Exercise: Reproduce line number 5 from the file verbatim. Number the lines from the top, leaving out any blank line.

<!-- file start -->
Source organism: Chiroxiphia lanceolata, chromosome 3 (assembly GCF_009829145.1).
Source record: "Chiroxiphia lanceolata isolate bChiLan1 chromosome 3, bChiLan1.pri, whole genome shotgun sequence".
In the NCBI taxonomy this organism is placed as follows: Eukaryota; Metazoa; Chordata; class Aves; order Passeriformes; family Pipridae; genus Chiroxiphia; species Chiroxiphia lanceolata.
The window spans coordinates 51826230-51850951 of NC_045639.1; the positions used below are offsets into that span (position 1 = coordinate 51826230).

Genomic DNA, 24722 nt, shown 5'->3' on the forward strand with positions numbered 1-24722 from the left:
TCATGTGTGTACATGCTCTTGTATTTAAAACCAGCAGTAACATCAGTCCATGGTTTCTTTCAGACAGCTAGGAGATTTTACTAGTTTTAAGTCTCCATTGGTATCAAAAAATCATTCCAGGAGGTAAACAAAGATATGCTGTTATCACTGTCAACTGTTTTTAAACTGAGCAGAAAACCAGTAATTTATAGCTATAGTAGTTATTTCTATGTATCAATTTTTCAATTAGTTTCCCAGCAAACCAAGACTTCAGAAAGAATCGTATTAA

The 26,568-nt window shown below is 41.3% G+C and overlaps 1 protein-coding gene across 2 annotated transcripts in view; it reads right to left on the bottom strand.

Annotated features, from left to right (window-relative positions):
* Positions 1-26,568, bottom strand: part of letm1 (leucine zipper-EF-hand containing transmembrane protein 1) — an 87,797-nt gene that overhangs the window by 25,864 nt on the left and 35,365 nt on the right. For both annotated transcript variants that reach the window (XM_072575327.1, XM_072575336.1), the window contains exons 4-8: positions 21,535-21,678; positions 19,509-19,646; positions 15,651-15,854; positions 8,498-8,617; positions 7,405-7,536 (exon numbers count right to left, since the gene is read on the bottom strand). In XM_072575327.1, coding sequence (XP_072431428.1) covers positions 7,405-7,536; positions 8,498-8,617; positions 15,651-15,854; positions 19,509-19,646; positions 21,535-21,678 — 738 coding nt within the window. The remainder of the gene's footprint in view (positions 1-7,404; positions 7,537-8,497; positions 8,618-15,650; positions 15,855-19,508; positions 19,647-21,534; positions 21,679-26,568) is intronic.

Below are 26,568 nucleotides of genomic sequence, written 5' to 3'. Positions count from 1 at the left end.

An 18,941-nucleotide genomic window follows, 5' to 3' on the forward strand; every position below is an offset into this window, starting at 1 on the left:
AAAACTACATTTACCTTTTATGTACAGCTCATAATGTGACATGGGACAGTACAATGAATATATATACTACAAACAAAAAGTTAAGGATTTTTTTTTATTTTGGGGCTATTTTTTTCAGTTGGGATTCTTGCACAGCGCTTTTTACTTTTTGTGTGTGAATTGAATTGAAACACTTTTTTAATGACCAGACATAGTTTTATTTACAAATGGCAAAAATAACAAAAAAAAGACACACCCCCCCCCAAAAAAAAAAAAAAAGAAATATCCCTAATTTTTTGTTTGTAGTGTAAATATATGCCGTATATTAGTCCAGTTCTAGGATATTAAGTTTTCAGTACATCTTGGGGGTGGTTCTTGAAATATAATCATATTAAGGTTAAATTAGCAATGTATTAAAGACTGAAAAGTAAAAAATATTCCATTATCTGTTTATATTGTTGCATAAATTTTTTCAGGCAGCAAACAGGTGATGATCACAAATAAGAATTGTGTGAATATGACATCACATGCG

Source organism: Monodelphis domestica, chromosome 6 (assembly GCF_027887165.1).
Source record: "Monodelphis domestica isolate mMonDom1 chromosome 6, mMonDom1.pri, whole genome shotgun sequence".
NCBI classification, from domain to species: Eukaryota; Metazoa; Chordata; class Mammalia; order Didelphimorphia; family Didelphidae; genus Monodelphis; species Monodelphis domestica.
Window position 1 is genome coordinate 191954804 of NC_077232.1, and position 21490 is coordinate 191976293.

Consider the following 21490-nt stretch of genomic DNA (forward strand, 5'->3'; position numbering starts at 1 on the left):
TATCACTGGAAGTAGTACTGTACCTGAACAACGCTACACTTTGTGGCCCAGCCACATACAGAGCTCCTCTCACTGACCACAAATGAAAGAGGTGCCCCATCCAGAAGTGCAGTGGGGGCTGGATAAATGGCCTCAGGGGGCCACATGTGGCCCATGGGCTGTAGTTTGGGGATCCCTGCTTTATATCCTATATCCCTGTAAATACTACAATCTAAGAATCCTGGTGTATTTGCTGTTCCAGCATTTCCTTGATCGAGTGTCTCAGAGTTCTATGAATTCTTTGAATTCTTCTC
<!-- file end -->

Genomic DNA, 24722 nt, shown 5'->3' on the forward strand with positions numbered 1-24722 from the left: